Where does the name Reeve come from?
The origins of the Reeve surname lie with the Anglo-Saxon tribes of Britain. The name Reeve began when someone in that family worked as a local representative of a lord. The surname Reeve originally derived from the Old English word Gerefa which referred to a representative.
What is the moral of the Miller’s tale?
The moral of this tale is that people do not get what they deserve. John is a kind-hearted, if rather stupid, man who cherishes his wife and is in awe of Nicholas’ learning, and he winds up a laughing-stock with a broken arm.
What happens at the end of the Miller’s tale?
The love triangle between Nicholas, Absolon, and Alisoun reaches its climax, and the Miller’s belief that a great flood is coming seems to be vindicated, causing him to cut the rope that’s attaching him to the ceiling, which brings him crashing to the floor.
Why does the Miller tell his tale?
But the Miller, who is very drunk, announces that he will tell a story about a carpenter. … Chaucer then warns the reader that this tale might be a bit vulgar, but he must tell all the stories because a prize is at stake. Thus, the Miller begins his tale.
What’s the Miller like in terms of physical build?
What the physical build of the miller? He’s huge, with a red beard, wide black nostrils, a gaping mouth, and a wart on his nose. He is massive.
How does Chaucer feel about the Summoner?
The attitudes/values that Chaucer gives to the Summoner is that he is dishonest and lecherous. The summoner takes bribes, is ignorant and is a drunk. His gross moral nature is reflected by his vulgar outer appearance.
Who was the reeve and what was his job?
A reeve is a manager of someone’s estate or farm. This reeve is also a carpenter, which leads to trouble when the Miller tells a tale insulting carpenters, but most of the Reeve’s portrait focuses upon his role as a manager, which he’s been doing for many, many years.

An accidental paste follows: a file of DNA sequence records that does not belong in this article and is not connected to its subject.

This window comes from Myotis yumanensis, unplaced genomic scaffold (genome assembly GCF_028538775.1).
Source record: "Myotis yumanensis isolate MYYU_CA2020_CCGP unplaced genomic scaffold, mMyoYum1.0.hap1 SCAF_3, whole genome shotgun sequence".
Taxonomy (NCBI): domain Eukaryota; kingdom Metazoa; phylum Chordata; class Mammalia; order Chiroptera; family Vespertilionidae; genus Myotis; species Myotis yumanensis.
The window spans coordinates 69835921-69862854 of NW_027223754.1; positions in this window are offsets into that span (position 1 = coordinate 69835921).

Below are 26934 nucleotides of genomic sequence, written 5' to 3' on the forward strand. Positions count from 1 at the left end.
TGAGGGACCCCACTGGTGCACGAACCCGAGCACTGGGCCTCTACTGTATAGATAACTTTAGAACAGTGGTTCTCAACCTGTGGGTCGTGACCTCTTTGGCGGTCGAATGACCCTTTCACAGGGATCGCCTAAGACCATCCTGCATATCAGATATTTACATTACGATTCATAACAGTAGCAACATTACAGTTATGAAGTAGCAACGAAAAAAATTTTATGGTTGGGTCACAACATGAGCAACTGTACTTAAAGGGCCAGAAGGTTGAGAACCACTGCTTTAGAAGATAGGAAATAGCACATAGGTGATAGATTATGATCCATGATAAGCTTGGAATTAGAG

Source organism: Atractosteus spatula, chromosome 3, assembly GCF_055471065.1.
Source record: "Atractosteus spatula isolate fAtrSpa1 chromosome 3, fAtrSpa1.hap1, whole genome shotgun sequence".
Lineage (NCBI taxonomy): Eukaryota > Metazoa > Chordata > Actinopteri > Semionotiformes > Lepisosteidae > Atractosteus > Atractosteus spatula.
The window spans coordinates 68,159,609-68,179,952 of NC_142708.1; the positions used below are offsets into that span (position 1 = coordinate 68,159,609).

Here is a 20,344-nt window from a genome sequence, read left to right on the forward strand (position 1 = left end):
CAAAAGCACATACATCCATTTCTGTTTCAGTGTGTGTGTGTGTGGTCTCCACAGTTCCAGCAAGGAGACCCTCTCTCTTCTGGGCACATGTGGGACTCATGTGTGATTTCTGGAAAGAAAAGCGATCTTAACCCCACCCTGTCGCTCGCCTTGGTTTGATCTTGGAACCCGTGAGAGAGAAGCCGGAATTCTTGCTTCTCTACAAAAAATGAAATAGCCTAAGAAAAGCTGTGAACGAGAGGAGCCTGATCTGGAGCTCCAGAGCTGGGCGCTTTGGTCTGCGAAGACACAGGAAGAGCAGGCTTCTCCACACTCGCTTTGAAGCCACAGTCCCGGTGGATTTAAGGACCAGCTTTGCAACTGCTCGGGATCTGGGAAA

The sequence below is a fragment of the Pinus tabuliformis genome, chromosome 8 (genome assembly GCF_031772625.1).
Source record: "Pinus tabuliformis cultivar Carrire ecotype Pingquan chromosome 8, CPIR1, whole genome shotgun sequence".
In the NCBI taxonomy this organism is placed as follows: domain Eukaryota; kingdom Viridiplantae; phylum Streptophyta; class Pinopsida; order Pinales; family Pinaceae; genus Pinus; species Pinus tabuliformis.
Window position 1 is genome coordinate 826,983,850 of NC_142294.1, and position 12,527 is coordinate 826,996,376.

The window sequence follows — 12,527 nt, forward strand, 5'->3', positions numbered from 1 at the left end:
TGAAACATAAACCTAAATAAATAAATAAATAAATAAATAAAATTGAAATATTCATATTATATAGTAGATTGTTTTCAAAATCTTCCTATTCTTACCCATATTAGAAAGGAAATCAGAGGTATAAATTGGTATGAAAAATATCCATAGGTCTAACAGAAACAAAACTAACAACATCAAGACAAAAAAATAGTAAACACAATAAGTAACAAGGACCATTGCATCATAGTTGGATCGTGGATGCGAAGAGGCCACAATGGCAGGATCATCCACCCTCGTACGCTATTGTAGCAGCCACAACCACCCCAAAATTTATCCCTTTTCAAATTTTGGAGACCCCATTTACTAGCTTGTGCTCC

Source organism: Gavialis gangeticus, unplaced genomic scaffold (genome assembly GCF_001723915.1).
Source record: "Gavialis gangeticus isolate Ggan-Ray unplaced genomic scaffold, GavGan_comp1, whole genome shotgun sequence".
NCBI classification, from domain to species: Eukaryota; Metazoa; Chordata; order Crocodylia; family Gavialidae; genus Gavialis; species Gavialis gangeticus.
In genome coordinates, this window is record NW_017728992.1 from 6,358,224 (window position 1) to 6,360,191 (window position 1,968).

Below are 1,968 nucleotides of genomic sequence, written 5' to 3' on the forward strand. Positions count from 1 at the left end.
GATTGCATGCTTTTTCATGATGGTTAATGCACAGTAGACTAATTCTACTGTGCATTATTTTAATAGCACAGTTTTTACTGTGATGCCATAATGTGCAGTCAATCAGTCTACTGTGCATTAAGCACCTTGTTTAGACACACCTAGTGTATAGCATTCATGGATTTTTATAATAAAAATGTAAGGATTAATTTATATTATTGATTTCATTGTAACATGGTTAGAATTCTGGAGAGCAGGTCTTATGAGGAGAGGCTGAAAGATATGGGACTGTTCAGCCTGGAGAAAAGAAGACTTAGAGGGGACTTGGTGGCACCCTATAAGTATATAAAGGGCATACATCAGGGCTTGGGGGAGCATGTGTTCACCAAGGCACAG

What is the Miller tale satirizing?
The purpose of satire in the Miller’s Tale was for Chaucer to be able to better reveal his perspective on the lower-class society. Chaucer is obviously ridiculing the lower-class people for their earthy and bodily behaviors. He believes that they are all brawn, lewd, and stupid.
How does the miller cheat his customers?
The Miller grinds grain at the mill to produce flour and meal. He is dishonest, however, and Chaucer says the Miller has ‘a thombe of gold. ‘ In other words, he places a heavy thumb on the scales to cheat his customers.
What does the Miller’s tale say about the Miller?
We are told that he is a powerful and strong man, “he was of brawn, and eek of bones” (l. 546). He is described as a man who can break down doors with his head and is a “knotty fellow.” Aside from his brute strength, the Miller is described as a man with a “berd as any sowe or fox was reed” (l. 551).
What does Reeve mean?
(Entry 1 of 3) 1 : a local administrative agent of an Anglo-Saxon king. 2 : a medieval English manor officer responsible chiefly for overseeing the discharge of feudal obligations. 3a : the council president in some Canadian municipalities.
How do serfs and herdsmen view the Reeve?
How do the serfs and herdsmen regard the Reeve? They respect and fear him. They know that he is not a man you can fool.